Like all things, the accepted customs of dress and behavior for a funeral service has changed over time, but common-courtesy never goes out of style. If you’re worried about your actions at an upcoming service, or are just curious, here’s what we’d like you to know about funeral etiquette.

Making the Most of a Difficult Time

It is important to be respectful of the emotions of family members, as well as what personal, ethnical, or religious considerations need to be taken into account.

Here are a few things expected of you:

  • Offer an expression of sympathy

Sometimes we are at a loss for words when encountering something as final as death. Simply saying “I’m sorry for your loss” is usually enough. Be respectful and listen attentively when spoken to, and offer your own words of condolence.

  • Find out the dress code

These days almost anything goes, but only when you know it’s the right thing. In fact, sometimes the deceased has specified the dress code; “no black” is a common request. If you can’t learn the wishes of the family, then dress conservatively, and avoid bright colors.

  • Sign the register book

Include not only your name, but your relationship to the deceased: co-worker, gym buddy, or casual acquaintance from the golf club. This helps family place who you are in future.

  • Give a gift

It doesn’t matter if it is flowers, a donation to a charity or a commitment of service to the family at a later date; as always, “it’s the thought that counts.” Always make sure to provide the family with a signed card, so they know what gift was given, and by whom. If you’re out of ideas, you can use of our partners to deliver food, flowers, or another unique gift before, during or after the service.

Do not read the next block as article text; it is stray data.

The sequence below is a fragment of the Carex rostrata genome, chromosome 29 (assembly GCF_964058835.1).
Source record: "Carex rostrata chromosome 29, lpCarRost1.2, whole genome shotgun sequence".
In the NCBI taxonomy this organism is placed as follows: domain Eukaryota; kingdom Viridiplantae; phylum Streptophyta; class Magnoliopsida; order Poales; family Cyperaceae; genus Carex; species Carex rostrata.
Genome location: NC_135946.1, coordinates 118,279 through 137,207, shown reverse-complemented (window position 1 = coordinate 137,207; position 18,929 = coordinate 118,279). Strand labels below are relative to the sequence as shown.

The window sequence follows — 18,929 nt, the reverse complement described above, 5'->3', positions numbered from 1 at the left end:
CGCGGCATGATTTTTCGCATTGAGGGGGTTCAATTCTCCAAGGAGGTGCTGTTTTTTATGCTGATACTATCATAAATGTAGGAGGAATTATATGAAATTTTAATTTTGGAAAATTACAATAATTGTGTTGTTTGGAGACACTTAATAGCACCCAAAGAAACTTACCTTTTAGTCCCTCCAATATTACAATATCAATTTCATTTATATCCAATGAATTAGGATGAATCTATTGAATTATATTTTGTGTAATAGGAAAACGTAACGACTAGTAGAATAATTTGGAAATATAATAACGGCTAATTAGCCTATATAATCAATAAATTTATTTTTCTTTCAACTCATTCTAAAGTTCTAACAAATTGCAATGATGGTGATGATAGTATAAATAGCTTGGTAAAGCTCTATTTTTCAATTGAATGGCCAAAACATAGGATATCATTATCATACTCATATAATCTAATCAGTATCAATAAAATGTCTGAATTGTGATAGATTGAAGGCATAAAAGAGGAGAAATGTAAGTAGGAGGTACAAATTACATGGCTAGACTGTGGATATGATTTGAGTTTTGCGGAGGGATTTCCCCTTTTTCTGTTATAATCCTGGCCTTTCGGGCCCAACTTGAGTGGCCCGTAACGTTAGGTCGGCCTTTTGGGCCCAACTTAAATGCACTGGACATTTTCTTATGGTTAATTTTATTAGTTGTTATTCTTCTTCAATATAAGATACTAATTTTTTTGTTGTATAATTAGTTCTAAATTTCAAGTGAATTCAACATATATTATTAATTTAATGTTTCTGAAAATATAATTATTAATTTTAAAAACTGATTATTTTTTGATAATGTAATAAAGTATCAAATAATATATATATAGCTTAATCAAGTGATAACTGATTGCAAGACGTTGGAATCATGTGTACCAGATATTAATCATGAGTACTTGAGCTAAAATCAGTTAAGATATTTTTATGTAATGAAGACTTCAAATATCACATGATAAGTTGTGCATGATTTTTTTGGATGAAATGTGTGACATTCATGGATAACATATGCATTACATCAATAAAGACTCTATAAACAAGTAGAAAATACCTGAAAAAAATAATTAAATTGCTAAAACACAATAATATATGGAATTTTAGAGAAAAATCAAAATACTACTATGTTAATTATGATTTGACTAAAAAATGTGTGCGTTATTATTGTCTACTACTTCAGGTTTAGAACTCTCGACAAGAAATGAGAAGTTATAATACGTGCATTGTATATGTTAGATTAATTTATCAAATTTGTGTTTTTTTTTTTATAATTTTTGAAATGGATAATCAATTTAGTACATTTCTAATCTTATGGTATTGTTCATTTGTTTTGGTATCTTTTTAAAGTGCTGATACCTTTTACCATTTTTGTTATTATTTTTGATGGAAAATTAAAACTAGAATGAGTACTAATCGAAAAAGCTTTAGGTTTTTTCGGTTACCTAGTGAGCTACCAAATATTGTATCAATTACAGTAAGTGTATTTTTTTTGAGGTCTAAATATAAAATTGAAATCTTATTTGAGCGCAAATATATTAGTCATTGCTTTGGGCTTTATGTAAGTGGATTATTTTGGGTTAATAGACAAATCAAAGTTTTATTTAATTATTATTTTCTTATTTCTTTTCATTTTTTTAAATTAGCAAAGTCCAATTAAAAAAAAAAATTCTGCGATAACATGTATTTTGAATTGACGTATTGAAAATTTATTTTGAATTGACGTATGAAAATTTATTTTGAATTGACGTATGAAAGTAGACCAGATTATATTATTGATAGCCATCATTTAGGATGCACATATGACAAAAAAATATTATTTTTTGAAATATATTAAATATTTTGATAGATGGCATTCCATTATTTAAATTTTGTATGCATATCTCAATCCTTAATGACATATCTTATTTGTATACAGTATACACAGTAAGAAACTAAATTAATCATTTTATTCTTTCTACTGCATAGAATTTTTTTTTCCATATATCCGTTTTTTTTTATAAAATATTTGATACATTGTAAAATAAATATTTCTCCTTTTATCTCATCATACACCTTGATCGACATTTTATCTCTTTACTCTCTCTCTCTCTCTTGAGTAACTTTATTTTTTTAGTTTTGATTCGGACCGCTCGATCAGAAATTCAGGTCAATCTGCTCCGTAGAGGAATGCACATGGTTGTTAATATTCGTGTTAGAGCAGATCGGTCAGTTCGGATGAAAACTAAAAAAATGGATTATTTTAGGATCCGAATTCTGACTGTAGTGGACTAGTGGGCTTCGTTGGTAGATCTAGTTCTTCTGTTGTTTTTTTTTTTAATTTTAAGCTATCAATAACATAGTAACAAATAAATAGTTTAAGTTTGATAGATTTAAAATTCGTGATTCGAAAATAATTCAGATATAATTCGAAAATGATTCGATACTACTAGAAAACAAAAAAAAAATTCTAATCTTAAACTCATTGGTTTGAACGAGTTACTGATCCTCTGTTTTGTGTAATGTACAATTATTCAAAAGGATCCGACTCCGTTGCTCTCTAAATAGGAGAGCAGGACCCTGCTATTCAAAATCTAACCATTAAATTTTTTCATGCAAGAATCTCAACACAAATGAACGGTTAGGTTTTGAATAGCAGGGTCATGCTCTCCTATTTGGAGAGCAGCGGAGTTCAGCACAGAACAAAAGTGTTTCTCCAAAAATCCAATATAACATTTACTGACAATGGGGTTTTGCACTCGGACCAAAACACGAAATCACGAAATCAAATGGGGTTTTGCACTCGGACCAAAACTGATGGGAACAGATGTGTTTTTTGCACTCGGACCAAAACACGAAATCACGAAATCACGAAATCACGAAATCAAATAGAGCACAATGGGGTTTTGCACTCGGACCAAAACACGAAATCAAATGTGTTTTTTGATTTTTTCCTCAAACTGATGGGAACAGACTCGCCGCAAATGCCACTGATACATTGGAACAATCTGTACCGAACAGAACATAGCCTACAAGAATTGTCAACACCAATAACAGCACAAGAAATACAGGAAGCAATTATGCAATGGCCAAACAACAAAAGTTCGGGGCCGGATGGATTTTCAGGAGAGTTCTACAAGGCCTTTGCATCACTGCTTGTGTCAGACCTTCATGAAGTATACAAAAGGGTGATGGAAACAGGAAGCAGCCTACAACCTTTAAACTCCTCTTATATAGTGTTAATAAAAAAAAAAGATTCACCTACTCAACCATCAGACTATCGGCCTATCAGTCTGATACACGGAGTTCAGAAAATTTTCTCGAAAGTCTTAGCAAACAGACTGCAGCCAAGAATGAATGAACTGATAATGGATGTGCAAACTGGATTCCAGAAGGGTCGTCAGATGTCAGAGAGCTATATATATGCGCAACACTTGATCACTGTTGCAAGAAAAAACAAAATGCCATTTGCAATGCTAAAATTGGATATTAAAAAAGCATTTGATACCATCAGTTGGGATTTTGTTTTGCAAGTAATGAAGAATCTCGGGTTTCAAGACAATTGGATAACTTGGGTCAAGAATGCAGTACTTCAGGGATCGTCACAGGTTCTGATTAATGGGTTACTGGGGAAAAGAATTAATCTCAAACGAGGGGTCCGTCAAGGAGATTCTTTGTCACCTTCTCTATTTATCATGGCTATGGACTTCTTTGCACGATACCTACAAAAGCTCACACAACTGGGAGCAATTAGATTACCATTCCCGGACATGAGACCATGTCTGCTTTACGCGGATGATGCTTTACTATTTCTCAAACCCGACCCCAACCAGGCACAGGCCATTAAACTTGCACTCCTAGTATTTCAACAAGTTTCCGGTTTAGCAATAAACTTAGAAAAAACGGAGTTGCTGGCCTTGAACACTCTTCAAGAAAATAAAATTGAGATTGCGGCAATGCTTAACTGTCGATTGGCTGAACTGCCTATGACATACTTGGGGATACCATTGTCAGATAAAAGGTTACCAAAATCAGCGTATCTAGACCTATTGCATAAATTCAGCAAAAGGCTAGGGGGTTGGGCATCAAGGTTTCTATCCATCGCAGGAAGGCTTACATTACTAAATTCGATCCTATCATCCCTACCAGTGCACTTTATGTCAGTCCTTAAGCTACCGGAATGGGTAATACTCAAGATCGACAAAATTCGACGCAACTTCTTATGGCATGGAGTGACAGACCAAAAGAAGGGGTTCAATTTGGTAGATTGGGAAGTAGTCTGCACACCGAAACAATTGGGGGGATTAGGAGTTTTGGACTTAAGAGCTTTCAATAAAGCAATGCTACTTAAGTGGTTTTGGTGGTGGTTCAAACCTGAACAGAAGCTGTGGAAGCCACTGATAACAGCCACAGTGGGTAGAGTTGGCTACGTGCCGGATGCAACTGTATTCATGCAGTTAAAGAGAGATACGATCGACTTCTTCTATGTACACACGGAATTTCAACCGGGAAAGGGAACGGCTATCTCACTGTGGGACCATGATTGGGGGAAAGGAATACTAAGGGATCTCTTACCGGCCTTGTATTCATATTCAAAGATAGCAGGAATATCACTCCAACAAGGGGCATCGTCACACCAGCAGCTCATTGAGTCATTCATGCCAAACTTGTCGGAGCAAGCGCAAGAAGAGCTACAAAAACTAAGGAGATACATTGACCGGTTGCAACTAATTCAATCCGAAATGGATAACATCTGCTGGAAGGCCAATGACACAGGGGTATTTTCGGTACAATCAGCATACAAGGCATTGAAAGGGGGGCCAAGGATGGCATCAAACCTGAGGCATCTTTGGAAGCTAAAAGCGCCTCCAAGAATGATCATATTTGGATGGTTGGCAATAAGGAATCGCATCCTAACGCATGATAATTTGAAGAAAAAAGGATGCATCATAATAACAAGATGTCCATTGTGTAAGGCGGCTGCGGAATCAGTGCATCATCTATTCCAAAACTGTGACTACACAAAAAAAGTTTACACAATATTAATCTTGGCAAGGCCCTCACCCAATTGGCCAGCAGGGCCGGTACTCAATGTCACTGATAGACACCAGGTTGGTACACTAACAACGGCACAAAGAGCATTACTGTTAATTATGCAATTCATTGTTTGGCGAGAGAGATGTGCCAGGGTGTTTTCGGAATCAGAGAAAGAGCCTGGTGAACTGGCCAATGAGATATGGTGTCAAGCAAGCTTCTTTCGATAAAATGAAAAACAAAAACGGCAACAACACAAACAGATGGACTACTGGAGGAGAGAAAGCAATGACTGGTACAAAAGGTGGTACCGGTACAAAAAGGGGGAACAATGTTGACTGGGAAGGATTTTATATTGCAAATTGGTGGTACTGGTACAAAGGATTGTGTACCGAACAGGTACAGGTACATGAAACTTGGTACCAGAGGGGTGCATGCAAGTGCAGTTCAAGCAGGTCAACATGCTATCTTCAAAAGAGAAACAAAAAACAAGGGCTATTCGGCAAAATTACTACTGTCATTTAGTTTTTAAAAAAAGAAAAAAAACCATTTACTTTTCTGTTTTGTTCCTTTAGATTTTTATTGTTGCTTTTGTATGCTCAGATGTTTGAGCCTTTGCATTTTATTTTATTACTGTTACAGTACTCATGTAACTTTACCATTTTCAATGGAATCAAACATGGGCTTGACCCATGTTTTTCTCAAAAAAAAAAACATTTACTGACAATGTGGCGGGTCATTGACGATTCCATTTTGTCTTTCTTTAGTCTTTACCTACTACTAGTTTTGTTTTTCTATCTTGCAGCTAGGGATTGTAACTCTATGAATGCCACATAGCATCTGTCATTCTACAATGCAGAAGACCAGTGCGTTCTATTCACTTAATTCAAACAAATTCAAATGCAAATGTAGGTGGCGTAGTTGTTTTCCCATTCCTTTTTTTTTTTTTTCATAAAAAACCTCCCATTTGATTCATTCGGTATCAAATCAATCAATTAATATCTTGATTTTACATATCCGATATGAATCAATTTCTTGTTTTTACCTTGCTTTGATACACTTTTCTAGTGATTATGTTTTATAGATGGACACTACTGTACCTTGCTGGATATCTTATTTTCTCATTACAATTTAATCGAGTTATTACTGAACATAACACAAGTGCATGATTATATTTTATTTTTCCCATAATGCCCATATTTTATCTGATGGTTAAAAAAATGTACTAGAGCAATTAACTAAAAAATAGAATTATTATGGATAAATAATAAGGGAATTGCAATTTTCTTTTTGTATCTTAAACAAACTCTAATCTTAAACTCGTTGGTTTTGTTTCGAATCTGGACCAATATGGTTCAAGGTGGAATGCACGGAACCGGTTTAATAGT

• Keep in touch

It’s sometimes awkward for you to do so, but for most people the grieving doesn’t end with a funeral. It’s always helpful to leave a condolence, you can easily do so through our Obituaries Page. Just Select a name, and click ‘Send Condolence’.

But, What Shouldn’t You Do?

  • Don't feel that you have to stay

If you make a visit during calling hours there’s no reason your stay has to be a lengthy one.

  • Don't feel you have to view the deceased if there is an open casket

Act according to what is comfortable to you.

  • Don't allow your children to be a disturbance

If you feel they might be, then leave them with a sitter, or make use of our child-friendly playroom. But, if the deceased meant something to them, it’s a good idea to invite them to share in the experience.

  • Don't neglect to step into the receiving line

Simply say how sorry you are for their loss, offer up your own name and how you knew the deceased.

  • Don't be afraid to laugh

Remembering their loved one fondly can mean sharing a funny story or two. Just be mindful of the time and place; if others are sharing, then you may do so too. There is simply no good reason you shouldn’t talk about the deceased in a happy, positive tone.

  • Don't leave your cell phone on

Switch it off before entering the funeral home, or better yet, leave it in the car. All too often, we see people checking their cell phones for messages during the services.

  • Don't be too hard on yourself if you make a mistake

Everyone does, and you can be sure that an apology may be all that’s needed to mend and soothe.

After the service, always remember to continue to offer support and love to family of the departed. The next few months are a time when grieving friends and relatives may need you the most. It’s always best to let them know that your care and support did not end with the funeral.

Want more advice?

Perhaps you’re concerned about a specific upcoming event, we here at Duster Funeral Home want to provide the answers to your questions. Give us a call today at (724)-224-1526 and feel free to ask away!